What can you tell us about 28 Hotel Rooms? Did they just recently change the title to 28?
Yeah, they did. It’s directed by my good friend Matt Ross. 28 was really born out of wanting to work a specific way. On Monogamy and some of the other films that I’ve done where I was allowed to improvise, I really enjoyed the process. Woody Allen let me improvise on Vicky Cristina Barcelona. His only direction to me was to do it again, but in your own words. I fell in love with that way of working because it made me feel like I wasn’t shooting a movie and I could begin to get lost in it. A lot of the time, directors don’t want you to improvise at all, and even if they do, they usually go back to the script on the day of the shoot because of time constraints and the fear that the improv might not be going in the direction they had previously thought. I wanted to be a part of a movie that lets you improvise with no end in sight. If they were filming us talking to each other right now, no matter what we did here, it would be in the movie. If I decided to throw my apple at you and storm off, we might try other takes where I didn’t do that, but there wouldn’t be a wrong in that. Maybe there would be another part of that scene where you get really mad at me and leave. So that was interesting to me. It was a great experience. Did you see it yet?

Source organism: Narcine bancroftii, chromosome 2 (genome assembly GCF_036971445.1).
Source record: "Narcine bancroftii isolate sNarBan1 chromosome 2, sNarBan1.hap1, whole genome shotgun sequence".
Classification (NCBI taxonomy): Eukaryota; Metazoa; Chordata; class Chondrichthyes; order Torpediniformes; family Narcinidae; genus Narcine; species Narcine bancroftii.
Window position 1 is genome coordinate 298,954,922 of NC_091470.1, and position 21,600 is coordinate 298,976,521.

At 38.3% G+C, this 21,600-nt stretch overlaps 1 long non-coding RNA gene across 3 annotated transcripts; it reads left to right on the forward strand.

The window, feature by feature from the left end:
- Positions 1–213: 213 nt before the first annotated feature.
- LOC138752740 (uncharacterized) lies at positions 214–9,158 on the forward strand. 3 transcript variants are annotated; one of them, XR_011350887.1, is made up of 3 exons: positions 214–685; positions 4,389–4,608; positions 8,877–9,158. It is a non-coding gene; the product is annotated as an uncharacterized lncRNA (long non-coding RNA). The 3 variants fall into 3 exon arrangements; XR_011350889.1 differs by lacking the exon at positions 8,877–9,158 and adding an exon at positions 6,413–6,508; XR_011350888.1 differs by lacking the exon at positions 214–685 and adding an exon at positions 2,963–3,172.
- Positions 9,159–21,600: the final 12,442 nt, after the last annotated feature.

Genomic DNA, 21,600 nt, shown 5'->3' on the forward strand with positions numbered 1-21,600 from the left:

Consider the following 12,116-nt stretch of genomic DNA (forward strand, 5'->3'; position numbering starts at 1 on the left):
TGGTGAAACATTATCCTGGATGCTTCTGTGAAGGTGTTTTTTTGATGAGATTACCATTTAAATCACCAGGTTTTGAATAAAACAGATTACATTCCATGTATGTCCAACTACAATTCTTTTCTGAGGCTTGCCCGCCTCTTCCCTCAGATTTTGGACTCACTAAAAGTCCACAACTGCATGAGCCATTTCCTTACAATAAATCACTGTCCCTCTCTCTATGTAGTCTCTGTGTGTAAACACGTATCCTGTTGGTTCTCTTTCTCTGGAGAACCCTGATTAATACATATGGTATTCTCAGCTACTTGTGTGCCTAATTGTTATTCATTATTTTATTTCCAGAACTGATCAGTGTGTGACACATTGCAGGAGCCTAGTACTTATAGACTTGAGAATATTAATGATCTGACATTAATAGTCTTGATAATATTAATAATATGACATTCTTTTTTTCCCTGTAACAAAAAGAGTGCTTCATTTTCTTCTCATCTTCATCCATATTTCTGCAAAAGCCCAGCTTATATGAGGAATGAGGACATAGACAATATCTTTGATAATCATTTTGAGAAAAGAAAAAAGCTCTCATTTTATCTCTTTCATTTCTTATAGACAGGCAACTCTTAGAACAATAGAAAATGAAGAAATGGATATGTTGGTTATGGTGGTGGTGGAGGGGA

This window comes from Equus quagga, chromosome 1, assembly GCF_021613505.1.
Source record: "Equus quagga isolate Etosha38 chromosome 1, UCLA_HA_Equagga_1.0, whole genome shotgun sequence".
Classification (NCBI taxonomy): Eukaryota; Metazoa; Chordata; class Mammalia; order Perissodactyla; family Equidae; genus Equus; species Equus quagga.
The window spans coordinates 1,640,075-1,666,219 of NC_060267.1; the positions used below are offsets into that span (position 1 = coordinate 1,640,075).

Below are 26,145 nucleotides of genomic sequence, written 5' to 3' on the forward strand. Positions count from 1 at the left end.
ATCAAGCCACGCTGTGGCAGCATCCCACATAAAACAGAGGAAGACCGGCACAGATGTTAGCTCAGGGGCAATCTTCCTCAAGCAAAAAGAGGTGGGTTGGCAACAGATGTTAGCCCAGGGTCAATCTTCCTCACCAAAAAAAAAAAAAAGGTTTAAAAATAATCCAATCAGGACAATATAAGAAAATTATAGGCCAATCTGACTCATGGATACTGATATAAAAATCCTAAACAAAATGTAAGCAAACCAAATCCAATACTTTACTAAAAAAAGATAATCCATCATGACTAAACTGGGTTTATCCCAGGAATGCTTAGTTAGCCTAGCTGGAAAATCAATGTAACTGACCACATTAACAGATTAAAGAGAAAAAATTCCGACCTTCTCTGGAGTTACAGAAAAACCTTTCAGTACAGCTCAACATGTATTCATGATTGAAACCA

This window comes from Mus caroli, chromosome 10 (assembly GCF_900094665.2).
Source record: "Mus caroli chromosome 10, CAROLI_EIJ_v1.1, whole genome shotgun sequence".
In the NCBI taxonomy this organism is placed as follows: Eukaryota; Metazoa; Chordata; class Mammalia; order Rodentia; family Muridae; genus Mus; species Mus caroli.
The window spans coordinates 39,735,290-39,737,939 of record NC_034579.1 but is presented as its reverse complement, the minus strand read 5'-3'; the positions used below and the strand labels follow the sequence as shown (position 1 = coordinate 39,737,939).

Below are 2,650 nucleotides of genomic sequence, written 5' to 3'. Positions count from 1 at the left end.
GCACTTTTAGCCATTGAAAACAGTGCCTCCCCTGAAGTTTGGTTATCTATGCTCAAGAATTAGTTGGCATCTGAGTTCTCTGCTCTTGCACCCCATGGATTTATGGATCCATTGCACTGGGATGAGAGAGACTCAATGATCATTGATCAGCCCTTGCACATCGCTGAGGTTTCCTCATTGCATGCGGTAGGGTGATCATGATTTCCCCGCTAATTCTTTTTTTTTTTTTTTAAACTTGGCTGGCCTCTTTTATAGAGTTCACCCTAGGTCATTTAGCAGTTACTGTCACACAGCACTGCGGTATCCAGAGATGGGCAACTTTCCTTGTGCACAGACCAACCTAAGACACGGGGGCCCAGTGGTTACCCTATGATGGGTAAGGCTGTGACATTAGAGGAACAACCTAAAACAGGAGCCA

I’m seeing it tomorrow.
CM: I’d be curious for you to see it. If you liked Monogamy, I think you’ll like this. This is a very different movie, but it’s almost as if the relationship part of Monogamy is the entire movie. There’s no twisted, crazy plot. It’s just really intimately following this couple. It’s not for everyone, but I love it.
Matt is an actor-turned-director, right?
Yeah, but I think he’ll always do both.